Winemakers Test For Smoke Damage

Vintners have developed more sophisticated tools to test whether  wildfire smoke has tainted grapes.

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The wildfires that ravaged California and the Pacific Northwest have lost ground as the wet autumn weather has helped quell the blaze. But much of the damage has already been done, with more than 30 people dead and tens of thousands of homes and businesses burned. 

But the fires threaten to claim another victim: the wine industry. 

“I heard the horror stories from California and I was worried sick,” says Kiley Evans, winemaker at 2Hawk Vineyard & Winery in Medford. Like many vineyards in the southern part of the state, the grapes at 2Hawk were blanketed by smoke, which has the potential to affect the flavor of a wine. 

When grapes are exposed to smoke, compounds can seep through the skin of the fruit. This gives the wine an ashy, bitter flavor. There are no known health hazards to drinking wine that has been tainted by smoke. But a crop that has been severely impacted could become unsellable. 

For white wine, smoke damage is not as much of a problem. White grapes are taken out of the skin before fermentation. This means the damage is less than for red grapes, which ferment inside the skin.

New testing methods for smoke damage help winemakers see in advance whether their crops are tainted, allowing them time to salvage the grapes.  

In 2013 a winemaker testing for smoke damage would take a sample of grapes to a lab where the fruit would be pureed in a blender and tested. Results from these tests were less than accurate. The contamination levels present in the sample would be between two and eight times the level of contamination actually present in the wine. 

But testing methods have improved. Smoke damage has become a greater concern in the industry. Now winemakers test for smoke damage by fermenting a small portion of wine ahead of time. This new style of test yields more accurate results about the crop.

“Thankfully you’ve got a lot of science geeks in the winemaking business,” says Evans.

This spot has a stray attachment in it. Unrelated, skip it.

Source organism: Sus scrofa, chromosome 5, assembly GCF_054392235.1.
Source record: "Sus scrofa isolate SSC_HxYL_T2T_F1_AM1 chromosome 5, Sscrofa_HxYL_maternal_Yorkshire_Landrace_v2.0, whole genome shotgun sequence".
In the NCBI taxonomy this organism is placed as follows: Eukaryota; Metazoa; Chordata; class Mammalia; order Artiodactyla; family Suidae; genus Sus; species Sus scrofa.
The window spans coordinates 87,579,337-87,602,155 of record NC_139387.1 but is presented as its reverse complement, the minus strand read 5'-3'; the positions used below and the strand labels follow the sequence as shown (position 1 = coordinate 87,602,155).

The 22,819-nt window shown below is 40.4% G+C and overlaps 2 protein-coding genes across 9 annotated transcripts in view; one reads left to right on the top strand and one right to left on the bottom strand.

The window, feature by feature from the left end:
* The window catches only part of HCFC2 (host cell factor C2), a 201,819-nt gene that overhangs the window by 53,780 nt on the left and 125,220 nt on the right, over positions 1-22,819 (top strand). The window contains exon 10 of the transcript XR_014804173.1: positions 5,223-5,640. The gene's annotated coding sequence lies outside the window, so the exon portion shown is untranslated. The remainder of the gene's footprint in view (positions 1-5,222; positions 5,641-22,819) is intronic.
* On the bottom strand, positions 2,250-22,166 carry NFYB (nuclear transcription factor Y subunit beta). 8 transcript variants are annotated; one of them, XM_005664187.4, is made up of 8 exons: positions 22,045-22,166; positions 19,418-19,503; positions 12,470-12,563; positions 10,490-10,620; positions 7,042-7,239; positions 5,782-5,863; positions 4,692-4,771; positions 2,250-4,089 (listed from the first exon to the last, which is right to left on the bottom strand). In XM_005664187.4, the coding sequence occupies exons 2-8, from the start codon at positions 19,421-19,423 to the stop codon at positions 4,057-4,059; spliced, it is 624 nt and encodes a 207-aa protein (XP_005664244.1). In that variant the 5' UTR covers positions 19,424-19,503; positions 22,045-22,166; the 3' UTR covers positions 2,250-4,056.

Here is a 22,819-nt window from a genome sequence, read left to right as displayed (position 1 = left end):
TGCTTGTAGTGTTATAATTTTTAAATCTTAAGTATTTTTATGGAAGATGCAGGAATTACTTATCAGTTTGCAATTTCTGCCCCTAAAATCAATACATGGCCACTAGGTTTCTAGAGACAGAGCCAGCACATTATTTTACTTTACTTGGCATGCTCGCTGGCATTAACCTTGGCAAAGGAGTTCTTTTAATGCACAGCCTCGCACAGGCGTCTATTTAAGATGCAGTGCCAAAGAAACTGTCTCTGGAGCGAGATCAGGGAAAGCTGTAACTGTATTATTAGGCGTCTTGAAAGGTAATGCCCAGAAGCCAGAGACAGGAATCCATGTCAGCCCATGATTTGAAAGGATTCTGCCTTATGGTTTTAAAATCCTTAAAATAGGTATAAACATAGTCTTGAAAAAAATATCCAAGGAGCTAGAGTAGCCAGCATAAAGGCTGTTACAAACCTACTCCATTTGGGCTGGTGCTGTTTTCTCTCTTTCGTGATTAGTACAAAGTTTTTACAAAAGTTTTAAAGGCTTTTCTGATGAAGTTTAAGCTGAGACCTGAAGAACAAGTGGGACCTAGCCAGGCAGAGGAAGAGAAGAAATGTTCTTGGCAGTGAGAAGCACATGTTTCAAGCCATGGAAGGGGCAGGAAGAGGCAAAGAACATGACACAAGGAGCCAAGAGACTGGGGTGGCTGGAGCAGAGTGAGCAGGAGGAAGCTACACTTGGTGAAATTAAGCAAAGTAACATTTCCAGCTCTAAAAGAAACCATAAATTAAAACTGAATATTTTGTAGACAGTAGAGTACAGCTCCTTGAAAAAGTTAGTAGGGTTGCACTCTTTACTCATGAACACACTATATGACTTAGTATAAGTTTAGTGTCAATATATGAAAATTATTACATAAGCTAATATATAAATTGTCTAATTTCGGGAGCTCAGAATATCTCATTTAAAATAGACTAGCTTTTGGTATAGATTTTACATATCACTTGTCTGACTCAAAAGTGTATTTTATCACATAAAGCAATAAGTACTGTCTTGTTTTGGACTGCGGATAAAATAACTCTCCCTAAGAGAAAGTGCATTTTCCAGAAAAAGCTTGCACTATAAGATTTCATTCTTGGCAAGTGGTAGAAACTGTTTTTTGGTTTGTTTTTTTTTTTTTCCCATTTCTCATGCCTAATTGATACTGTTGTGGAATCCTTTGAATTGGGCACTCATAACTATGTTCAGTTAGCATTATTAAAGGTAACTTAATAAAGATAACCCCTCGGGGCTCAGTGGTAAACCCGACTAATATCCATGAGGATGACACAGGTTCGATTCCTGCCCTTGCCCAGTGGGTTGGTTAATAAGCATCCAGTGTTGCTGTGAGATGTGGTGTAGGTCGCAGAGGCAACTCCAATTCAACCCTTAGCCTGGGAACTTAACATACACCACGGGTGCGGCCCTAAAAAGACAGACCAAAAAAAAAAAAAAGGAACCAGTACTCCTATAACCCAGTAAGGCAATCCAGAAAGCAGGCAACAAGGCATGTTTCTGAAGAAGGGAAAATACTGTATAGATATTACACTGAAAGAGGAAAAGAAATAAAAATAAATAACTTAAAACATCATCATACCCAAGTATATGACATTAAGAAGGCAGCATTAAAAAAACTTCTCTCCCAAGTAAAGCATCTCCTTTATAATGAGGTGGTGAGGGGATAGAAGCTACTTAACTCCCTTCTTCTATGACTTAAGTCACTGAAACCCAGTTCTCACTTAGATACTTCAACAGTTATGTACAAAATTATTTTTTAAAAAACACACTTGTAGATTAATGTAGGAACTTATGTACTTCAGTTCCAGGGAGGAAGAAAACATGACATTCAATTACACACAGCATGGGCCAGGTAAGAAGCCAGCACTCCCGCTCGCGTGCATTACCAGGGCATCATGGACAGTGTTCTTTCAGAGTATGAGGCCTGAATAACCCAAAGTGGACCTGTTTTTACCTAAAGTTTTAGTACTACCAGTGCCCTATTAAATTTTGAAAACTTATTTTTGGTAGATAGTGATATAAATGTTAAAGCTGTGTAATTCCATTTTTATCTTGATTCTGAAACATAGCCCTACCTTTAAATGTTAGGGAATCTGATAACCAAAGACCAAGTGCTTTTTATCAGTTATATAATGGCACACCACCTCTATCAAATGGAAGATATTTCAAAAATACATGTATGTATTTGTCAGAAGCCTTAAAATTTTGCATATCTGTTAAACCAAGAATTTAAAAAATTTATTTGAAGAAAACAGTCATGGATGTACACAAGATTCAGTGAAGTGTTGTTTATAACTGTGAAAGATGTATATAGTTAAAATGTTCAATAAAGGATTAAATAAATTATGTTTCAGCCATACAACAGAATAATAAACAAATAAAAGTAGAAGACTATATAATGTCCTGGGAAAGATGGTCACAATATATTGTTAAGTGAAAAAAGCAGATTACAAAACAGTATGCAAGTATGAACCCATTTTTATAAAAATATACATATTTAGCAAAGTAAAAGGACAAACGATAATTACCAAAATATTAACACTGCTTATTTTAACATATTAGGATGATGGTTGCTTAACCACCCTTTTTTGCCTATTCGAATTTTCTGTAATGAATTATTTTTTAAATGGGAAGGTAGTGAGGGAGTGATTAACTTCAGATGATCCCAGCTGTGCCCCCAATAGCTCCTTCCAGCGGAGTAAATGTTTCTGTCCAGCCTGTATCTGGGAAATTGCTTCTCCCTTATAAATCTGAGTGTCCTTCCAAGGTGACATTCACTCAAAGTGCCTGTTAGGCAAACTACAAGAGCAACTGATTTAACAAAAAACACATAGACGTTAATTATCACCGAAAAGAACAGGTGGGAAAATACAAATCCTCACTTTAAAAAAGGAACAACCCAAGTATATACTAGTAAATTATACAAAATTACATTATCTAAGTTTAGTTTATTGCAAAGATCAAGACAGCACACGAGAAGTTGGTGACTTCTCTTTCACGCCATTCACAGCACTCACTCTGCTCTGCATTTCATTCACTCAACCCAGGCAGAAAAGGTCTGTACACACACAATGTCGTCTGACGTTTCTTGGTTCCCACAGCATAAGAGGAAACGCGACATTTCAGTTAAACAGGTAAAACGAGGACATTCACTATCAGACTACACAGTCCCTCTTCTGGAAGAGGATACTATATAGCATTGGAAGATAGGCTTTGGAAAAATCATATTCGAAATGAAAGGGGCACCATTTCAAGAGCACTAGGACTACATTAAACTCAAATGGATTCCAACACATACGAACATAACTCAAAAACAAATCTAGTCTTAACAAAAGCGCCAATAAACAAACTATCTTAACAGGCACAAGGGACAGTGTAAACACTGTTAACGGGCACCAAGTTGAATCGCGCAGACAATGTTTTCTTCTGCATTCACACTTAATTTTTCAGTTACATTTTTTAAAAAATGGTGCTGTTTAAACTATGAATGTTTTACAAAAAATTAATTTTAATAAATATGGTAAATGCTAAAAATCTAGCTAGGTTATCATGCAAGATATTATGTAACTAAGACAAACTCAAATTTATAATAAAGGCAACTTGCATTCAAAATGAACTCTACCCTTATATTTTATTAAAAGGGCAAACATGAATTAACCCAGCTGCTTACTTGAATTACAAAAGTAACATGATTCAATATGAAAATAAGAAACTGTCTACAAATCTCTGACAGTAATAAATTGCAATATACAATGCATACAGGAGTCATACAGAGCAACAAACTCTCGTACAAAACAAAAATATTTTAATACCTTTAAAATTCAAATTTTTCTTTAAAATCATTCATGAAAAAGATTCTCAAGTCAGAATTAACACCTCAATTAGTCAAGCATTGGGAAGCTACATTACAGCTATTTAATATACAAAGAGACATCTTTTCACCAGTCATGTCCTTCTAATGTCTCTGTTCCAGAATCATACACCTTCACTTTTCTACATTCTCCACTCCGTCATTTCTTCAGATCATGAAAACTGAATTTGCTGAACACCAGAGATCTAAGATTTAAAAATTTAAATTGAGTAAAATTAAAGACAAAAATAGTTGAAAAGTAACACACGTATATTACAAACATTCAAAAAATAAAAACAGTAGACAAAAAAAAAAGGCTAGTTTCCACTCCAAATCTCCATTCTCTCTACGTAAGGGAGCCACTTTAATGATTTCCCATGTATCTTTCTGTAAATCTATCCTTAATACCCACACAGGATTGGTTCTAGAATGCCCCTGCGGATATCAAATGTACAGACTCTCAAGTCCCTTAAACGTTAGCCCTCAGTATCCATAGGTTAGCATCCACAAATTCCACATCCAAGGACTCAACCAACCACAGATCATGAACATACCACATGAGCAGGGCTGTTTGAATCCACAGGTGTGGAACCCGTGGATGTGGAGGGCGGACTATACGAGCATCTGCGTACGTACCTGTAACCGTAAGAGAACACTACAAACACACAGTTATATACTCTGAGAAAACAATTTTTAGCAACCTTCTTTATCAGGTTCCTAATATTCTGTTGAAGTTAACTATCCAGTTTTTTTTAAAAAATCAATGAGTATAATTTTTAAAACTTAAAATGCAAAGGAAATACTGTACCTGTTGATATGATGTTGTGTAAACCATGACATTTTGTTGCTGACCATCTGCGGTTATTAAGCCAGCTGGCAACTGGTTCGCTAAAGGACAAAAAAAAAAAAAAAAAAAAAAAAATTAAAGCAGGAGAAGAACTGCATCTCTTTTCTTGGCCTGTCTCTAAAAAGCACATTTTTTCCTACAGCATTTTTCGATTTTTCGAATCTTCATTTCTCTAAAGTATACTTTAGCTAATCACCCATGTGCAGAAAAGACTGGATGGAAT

If a wine is revealed to be too contaminated, all is not lost. Winemakers could choose to use their red wine grapes for rosé. Rosé grapes are removed from the skin prior to fermentation, mitigating the damage. If results are borderline, a winemaker could make their decision based on the style of wine. Smoky notes are more common in Malbec and Shiraz, but could be more detectable in smoother varieties. 

Despite having to undergo fermentation ahead of schedule, the new tests are able to be performed prior to harvest. In California however, wine testing labs face a backlog of demand. If the same holds true for Oregon, winemakers could be facing a great deal of uncertainty as they wait for results. 

Evans was relieved when the results of his test came through. It showed smoke contamination as expected, but the degree was less than feared. On a scale of one to ten, Evans says the smoky notes are a “three or four.” Although an experienced wine drinker might be able to detect the flavor, the decision was made to harvest and ferment as planned.

Even if test results show low amounts of contamination across the state, the real danger could be in perception. If Oregon wines get a reputation of being damaged by smoke like some vintners in California, purchasers could look for cases elsewhere. 

Given the widespread prevalence of wildfires, it could be difficult for buyers to find vineyards without some degree of smoke damage. Wildfires are becoming routine along the West Coast. The ability to mitigate, test for and adapt to smoke damage could be a new frontier for the wine industry. 

“Everything west of the Rockies has a wildfire burning somewhere,” says Evans. “It’s like one giant science experiment. The wildfires are generating wine research dollars like coronavirus is generating health care dollars.” 

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